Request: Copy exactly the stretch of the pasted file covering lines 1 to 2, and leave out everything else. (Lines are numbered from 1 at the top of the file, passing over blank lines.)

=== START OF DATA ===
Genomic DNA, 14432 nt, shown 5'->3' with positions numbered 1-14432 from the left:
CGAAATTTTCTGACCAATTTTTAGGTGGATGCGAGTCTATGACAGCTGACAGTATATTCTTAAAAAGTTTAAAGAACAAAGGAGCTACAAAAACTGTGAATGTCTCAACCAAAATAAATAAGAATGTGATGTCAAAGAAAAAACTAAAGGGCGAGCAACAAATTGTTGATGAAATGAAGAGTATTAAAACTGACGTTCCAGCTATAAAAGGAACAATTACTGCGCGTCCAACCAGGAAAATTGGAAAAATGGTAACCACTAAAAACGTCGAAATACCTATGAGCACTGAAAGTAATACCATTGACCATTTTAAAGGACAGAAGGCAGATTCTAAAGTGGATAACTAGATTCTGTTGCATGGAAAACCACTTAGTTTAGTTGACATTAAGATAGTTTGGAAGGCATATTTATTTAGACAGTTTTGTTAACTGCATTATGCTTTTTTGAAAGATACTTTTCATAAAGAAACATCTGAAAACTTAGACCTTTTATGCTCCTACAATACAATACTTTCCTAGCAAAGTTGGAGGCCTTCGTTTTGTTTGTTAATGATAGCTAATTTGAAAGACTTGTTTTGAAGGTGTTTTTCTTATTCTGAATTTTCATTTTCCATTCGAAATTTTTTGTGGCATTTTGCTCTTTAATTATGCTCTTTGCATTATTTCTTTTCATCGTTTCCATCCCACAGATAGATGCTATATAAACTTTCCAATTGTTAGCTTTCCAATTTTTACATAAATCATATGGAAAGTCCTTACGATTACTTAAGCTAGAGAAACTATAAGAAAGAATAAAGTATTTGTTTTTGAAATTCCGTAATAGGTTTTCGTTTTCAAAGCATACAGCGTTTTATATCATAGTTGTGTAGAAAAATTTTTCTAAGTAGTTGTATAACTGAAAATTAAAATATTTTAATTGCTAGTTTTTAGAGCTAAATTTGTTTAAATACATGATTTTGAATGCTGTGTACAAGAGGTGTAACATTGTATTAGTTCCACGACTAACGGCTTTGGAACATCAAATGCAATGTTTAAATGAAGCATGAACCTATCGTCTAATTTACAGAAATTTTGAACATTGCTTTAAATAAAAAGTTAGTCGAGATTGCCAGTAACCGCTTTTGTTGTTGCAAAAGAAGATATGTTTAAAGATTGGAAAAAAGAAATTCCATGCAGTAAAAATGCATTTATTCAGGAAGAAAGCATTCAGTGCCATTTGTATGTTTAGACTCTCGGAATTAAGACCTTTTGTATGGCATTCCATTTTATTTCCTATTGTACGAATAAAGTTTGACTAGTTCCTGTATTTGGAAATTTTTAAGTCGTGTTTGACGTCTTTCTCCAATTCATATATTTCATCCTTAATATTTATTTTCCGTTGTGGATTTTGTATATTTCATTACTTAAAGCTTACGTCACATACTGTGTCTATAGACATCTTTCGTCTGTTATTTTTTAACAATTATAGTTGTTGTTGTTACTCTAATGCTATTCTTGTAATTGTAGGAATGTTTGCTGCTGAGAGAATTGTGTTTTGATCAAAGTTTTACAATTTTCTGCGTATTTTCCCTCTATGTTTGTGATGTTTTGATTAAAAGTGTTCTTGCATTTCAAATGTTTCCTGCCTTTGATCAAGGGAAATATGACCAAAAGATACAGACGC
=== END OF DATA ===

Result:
Genomic DNA, 14432 nt, shown 5'->3' with positions numbered 1-14432 from the left:
CGAAATTTTCTGACCAATTTTTAGGTGGATGCGAGTCTATGACAGCTGACAGTATATTCTTAAAAAGTTTAAAGAACAAAGGAGCTACAAAAACTGTGAATGTCTCAACCAAAATAAATAAGAATGTGATGTCAAAGAAAAAACTAAAGGGCGAGCAACAAATTGTTGATGAAATGAAGAGTATTAAAACTGACGTTCCAGCTATAAAAGGAACAATTACTGCGCGTCCAACCAGGAAAATTGGAAAAATGGTAACCACTAAAAACGTCGAAATACCTATGAGCACTGAAAGTAATACCATTGACCATTTTAAAGGACAGAAGGCAGATTCTAAAGTGGATAACTAGATTCTGTTGCATGGAAAACCACTTAGTTTAGTTGACATTAAGATAGTTTGGAAGGCATATTTATTTAGACAGTTTTGTTAACTGCATTATGCTTTTTTGAAAGATACTTTTCATAAAGAAACATCTGAAAACTTAGACCTTTTATGCTCCTACAATACAATACTTTCCTAGCAAAGTTGGAGGCCTTCGTTTTGTTTGTTAATGATAGCTAATTTGAAAGACTTGTTTTGAAGGTGTTTTTCTTATTCTGAATTTTCATTTTCCATTCGAAATTTTTTGTGGCATTTTGCTCTTTAATTATGCTCTTTGCATTATTTCTTTTCATCGTTTCCATCCCACAGATAGATGCTATATAAACTTTCCAATTGTTAGCTTTCCAATTTTTACATAAATCATATGGAAAGTCCTTACGATTACTTAAGCTAGAGAAACTATAAGAAAGAATAAAGTATTTGTTTTTGAAATTCCGTAATAGGTTTTCGTTTTCAAAGCATACAGCGTTTTATATCATAGTTGTGTAGAAAAATTTTTCTAAGTAGTTGTATAACTGAAAATTAAAATATTTTAATTGCTAGTTTTTAGAGCTAAATTTGTTTAAATACATGATTTTGAATGCTGTGTACAAGAGGTGTAACATTGTATTAGTTCCACGACTAACGGCTTTGGAACATCAAATGCAATGTTTAAATGAAGCATGAACCTATCGTCTAATTTACAGAAATTTTGAACATTGCTTTAAATAAAAAGTTAGTCGAGATTGCCAGTAACCGCTTTTGTTGTTGCAAAAGAAGATATGTTTAAAGATTGGAAAAAAGAAATTCCATGCAGTAAAAATGCATTTATTCAGGAAGAAAGCATTCAGTGCCATTTGTATGTTTAGACTCTCGGAATTAAGACCTTTTGTATGGCATTCCATTTTATTTCCTATTGTACGAATAAAGTTTGACTAGTTCCTGTATTTGGAAATTTTTAAGTCGTGTTTGACGTCTTTCTCCAATTCATATATTTCATCCTTAATATTTATTTTCCGTTGTGGATTTTGTATATTTCATTACTTAAAGCTTACGTCACATACTGTGTCTATAGACATCTTTCGTCTGTTATTTTTTAACAATTATAGTTGTTGTTGTTACTCTAATGCTATTCTTGTAATTGTAGGAATGTTTGCTGCTGAGAGAATTGTGTTTTGATCAAAGTTTTACAATTTTCTGCGTATTTTCCCTCTATGTTTGTGATGTTTTGATTAAAAGTGTTCTTGCATTTCAAATGTTTCCTGCCTTTGATCAAGGGAAATATGACCAAAAGATACAGACGC